SATURDAY 19 DECEMBER
All-Ireland SFC final
Dublin v Mayo, Croke Park, 5pm
Live blog on RTÉ.ie and on the RTÉ News app from 3.30pm.
Live commentary on Saturday Sport (2pm), RTÉ Radio 1 from Daragh Maloney and Bernard Flynn. Live coverage also on Spórt an tSathairn on RTÉ Raidió na Gaeltachta and MidWest Radio.
The Saturday Game Live begins at 3.40pm on RTÉ2, with Ger Canning and Kevin McStay providing commentary. Coverage on Sky Sports Mix begins at 4pm. Highlights of the final, along with the 'Team of the Year' announcement, on The Saturday Game, beginning at 9.55pm.
Viewers outside Ireland can access the game on GAAGO.
Saturday will be cool and breezy with sunshine and widespread showers, many of them heavy or prolonged and some of hail. Highest temperatures of 8 to 10 degrees with fresh or strong, gusty southwest winds. For more go to met.ie.
2020 vision - but not as we know it
This year's final was due to have taken place on 30 August. In recent years the GAA decided on the 35th Sunday of the year as the date for the football decider. When the pandemic came to our shores and sport was subsequently suspended, many feared we would not see a championship. However, when the effects of the virus eased in midsummer, Croke Park plotted the year ahead and opted for a football championship that would be straight knockout, with the final scheduled for the Saturday before Christmas.
A thread about the last All-Ireland football final played in December — on this day, 9 December, 1917 when Wexford played Clare in Croke Park at high noon. Post-1916 it was a highly politicised final, from the Clare point of view.— Joe Ó Muirċeartaiġ (@muirioch) December 9, 2020
The last time we had a December finale was in 1917, when Wexford defeated Clare to complete the third leg of a four-timer. A crowd of 6,000 turned up at the Jones' Road venue to watch a game played in ideal conditions. The Irish Independent reported that " the weather was ideal for outdoor games, the sun shining brilliantly."
This year, with a 5pm start, the sun will have settled well out west. Let's hope the expected heavy showers won't impact too much on what will be the fourth time in eight seasons that Dublin and Mayo have met on football's biggest day.
The Dubs, as expected waltzed through Leinster, even though many predicted Meath would give them something of a game on the night Bloody Sunday was commemorated. Not to be.
Donegal were expected to offer some resistance in the All-Ireland semi-final, but Cavan's defiance and doggedness in the Ulster final, put pay to that expected pairing. The Breffni were game at Croker a fortnight ago as the Dubs cantered to victory. Cue talk that Dublin should be split in two, maybe split in four and how they've arrived at a point where few can see an end to their dominance.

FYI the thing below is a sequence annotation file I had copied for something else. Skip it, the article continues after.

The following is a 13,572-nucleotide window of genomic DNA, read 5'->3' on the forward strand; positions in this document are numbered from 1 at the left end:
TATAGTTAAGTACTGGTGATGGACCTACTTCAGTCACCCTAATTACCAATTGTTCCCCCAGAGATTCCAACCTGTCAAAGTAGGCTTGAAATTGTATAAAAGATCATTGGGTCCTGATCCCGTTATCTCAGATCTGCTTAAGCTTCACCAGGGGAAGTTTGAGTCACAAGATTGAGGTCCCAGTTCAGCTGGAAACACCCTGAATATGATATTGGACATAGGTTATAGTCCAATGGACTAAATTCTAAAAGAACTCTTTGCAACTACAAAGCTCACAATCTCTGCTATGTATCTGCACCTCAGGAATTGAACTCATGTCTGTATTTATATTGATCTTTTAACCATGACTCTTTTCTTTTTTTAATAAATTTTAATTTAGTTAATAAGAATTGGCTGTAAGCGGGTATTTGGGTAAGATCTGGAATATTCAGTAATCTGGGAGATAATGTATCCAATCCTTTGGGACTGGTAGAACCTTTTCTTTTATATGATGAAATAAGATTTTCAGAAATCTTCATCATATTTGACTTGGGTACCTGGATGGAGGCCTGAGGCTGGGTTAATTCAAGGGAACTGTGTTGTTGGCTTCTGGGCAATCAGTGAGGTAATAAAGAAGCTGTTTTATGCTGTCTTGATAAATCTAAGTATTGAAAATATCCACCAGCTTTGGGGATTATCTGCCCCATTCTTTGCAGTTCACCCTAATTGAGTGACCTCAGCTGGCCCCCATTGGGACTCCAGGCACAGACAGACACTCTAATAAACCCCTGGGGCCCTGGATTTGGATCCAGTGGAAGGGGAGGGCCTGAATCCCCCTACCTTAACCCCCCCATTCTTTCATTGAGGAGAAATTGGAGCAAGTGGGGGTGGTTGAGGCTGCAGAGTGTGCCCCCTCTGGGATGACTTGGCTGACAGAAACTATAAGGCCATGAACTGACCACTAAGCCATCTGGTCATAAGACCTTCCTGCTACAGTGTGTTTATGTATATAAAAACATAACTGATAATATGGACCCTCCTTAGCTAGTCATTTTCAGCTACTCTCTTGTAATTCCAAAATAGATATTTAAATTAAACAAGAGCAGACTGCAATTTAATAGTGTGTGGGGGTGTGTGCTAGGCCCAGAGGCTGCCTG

Let's take things one game at a time.
After Cork caught Kerry cold in the Munster semi-final, Mayo fans would then have seen a clearer path to the final if Galway could be overcome in the Connacht decider. Salthill on a breezy day is never the easiest environs to play football, but James Horan's side fought doggedly in the second half to repel a Maroon surge. In the end, there was the bare minimum in it, but in truth Mayo's effort was worthy of a three or four-point margin.
Against Tipp, the Green and Red at times were majestic, with Cillian O'Connor's haul of 4-09 the standout on day Croke Park was shrouded in fog. Yet, defensively the westerners where creaky at the back. More clinical opposition would have reaped a greater dividend.
And so here we are again. East v West. In one corner, a six-timer beckons; in the other a chance to end countless decades of hurt.
The 2020 final will be sorted on the day. If level after 70+minutes, we'll have two periods of extra-time - 10 minutes each way. If that doesn't sort things out, a penalty kick competition will follow. Sam Maguire will be presented by John Horan beneath the Hogan Stand, but the famous trophy will be staying in the building afterwards. Hopefully, when Covid is more manageable in 2021, Sam will either get to venture in the capital again or go to a place he hasn't been for a very long time.
Will strange year end with a surprise?
In summing up what has been said and written across all media platforms in advance of this final, Dublin are a warm order to complete the six-timer. Even though, they haven't been tested, they now look an even meaner machine than last year when the weight of the never-done-before five-timer was perhaps weighing on their minds.
Dessie Farrell was the obvious choice to take over from Jim Gavin. He has freshened things up somewhat, with Robbie McDaid, Seán Bugler, Niall Scully and Paddy Small all contributing nicely to the cause. Having the option of calling on Brian Howard, Paul Mannion, Cormac Costello and Kevin McManamon from the bench underlines the depth that Dublin possess.